Exclusive Apple has canned a software project that was guaranteed to prove controversial, just weeks ahead of its slated announcement at MacWorld Expo next month.
The project would have seen Apple move into the ringtone retail business in direct confrontation with cellular carriers, with whom Apple already has a stormy relationship.
"iRingTones", as we'll call it, integrated ringtone downloads into the iTunes Music Store, and would have allowed users to remix ringtones before beaming them to the phone via Bluetooth. It was to be a headline feature of iLife '06, the annual upgrade to Apple's digital media consumer suite that receives its annual refresh at the San Francisco show.
Apple has added audio books, podcasts and videos to the iTunes Music Store since it launched in 2003, and is expected to unveil satellite radio integration in the future.
Stateside sources were unable to confirm details of the final product, rumors of which caused alarm amongst cellular carriers. We can't confirm the carriers were directly responsible for bringing pressure to bear on Apple, but what's in no doubt is that ringtone revenues form a significant part of their revenues.
(Text messaging forms the bulk of carriers' data income, but ringtones are a multi-billion dollar industry the success of the hugely irritating 'Crazy Frog' jingle has been credited with reviving Verisign Inc's fortunes).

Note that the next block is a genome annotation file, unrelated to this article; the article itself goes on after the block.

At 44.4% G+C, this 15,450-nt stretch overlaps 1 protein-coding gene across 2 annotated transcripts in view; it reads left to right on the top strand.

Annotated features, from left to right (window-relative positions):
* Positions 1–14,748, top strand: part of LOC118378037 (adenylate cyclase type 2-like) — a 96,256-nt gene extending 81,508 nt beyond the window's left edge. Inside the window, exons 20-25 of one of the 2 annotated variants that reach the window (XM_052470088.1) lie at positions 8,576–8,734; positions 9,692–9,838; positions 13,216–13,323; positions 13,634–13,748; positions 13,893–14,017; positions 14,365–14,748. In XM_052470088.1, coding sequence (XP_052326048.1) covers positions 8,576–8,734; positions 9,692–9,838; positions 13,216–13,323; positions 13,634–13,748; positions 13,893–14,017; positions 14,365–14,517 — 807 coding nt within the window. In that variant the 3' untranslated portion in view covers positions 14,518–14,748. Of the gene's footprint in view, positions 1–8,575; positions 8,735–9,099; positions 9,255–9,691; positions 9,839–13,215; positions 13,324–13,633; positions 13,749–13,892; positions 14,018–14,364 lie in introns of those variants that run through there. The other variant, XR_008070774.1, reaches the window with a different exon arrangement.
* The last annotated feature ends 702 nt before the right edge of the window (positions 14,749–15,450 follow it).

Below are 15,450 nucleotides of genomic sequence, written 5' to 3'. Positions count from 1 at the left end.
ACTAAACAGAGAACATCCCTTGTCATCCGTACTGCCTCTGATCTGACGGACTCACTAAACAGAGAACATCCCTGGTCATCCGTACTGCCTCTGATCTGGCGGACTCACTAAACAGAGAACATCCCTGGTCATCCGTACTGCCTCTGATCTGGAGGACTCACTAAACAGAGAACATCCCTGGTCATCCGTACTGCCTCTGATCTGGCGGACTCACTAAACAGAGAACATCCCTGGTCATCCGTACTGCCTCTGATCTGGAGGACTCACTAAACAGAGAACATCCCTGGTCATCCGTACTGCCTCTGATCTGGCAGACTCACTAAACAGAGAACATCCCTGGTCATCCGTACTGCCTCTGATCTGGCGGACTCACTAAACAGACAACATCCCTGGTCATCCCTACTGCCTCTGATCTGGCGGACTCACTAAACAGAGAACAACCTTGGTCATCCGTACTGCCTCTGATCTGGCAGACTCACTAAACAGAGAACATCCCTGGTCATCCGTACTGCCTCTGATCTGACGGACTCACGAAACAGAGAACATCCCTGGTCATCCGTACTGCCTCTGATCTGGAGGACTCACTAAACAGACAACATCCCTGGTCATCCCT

The relationship between Apple and the carriers has been far from smooth. Apple's iTunes phone the Motorola ROKR was delayed, reports suggested, because of antipathy from the networks. It launched without support for over the air (OTA) downloads. The networks see OTA downloads as a revenue opportunity, with Sprint launching a music download service at $2.50 per song last month.
The carriers also believe phones are good contenders for playing portable digital music, the lukewarm reception to the ROKR (nicknamed CROKR) not withstanding.
The networks also want to use their ubiquitous retail presence on the high street to sell music over a personal area network, but admit the wireless technology hasn't reached critical penetration on today's handsets. ®